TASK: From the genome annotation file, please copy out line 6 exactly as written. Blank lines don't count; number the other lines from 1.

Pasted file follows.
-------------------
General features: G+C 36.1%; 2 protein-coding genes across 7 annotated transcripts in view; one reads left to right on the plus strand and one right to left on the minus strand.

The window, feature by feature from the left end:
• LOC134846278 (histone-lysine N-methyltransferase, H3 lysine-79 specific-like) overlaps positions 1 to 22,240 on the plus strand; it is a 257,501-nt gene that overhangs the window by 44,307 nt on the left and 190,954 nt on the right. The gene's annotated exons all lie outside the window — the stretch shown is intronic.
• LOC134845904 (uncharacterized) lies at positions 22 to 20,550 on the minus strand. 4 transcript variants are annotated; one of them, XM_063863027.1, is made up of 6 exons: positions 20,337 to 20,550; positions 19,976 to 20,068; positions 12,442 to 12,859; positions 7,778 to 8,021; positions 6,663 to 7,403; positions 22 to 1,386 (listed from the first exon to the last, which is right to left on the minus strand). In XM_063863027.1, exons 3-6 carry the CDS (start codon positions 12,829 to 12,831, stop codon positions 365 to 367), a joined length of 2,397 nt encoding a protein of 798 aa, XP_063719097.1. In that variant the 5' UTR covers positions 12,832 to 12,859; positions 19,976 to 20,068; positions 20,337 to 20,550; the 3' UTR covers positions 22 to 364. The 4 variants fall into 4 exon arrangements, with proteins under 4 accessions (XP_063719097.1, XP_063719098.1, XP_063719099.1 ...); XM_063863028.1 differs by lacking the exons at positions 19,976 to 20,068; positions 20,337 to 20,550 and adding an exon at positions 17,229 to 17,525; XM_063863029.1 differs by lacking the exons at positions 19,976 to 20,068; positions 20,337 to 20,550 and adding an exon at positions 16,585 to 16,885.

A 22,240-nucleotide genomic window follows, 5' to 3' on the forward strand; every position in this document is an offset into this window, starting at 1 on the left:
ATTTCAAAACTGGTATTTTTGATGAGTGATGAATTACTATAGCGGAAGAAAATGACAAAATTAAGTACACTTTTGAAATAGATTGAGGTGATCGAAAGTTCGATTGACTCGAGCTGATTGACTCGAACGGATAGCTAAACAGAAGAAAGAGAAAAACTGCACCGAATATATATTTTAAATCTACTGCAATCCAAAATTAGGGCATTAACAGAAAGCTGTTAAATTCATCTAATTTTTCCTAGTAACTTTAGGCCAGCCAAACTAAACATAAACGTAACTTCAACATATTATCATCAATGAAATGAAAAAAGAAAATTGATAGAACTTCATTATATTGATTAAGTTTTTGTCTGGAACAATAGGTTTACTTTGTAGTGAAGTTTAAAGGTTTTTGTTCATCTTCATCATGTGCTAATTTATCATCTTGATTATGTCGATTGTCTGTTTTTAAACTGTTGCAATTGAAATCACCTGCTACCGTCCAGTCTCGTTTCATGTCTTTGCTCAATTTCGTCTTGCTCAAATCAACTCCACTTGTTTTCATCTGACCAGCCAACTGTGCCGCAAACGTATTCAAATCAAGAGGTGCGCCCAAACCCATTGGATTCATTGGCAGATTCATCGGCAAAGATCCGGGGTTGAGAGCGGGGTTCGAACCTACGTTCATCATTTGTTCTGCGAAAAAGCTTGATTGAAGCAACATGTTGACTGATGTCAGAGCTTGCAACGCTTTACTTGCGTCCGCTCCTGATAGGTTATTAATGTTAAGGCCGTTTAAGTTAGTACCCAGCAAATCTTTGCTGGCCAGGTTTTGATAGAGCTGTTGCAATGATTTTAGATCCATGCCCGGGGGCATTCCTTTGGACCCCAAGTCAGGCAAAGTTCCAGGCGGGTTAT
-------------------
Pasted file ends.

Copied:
ATTTCAAAACTGGTATTTTTGATGAGTGATGAATTACTATAGCGGAAGAAAATGACAAAATTAAGTACACTTTTGAAATAGATTGAGGTGATCGAAAGTTCGATTGACTCGAGCTGATTGACTCGAACGGATAGCTAAACAGAAGAAAGAGAAAAACTGCACCGAATATATATTTTAAATCTACTGCAATCCAAAATTAGGGCATTAACAGAAAGCTGTTAAATTCATCTAATTTTTCCTAGTAACTTTAGGCCAGCCAAACTAAACATAAACGTAACTTCAACATATTATCATCAATGAAATGAAAAAAGAAAATTGATAGAACTTCATTATATTGATTAAGTTTTTGTCTGGAACAATAGGTTTACTTTGTAGTGAAGTTTAAAGGTTTTTGTTCATCTTCATCATGTGCTAATTTATCATCTTGATTATGTCGATTGTCTGTTTTTAAACTGTTGCAATTGAAATCACCTGCTACCGTCCAGTCTCGTTTCATGTCTTTGCTCAATTTCGTCTTGCTCAAATCAACTCCACTTGTTTTCATCTGACCAGCCAACTGTGCCGCAAACGTATTCAAATCAAGAGGTGCGCCCAAACCCATTGGATTCATTGGCAGATTCATCGGCAAAGATCCGGGGTTGAGAGCGGGGTTCGAACCTACGTTCATCATTTGTTCTGCGAAAAAGCTTGATTGAAGCAACATGTTGACTGATGTCAGAGCTTGCAACGCTTTACTTGCGTCCGCTCCTGATAGGTTATTAATGTTAAGGCCGTTTAAGTTAGTACCCAGCAAATCTTTGCTGGCCAGGTTTTGATAGAGCTGTTGCAATGATTTTAGATCCATGCCCGGGGGCATTCCTTTGGACCCCAAGTCAGGCAAAGTTCCAGGCGGGTTAT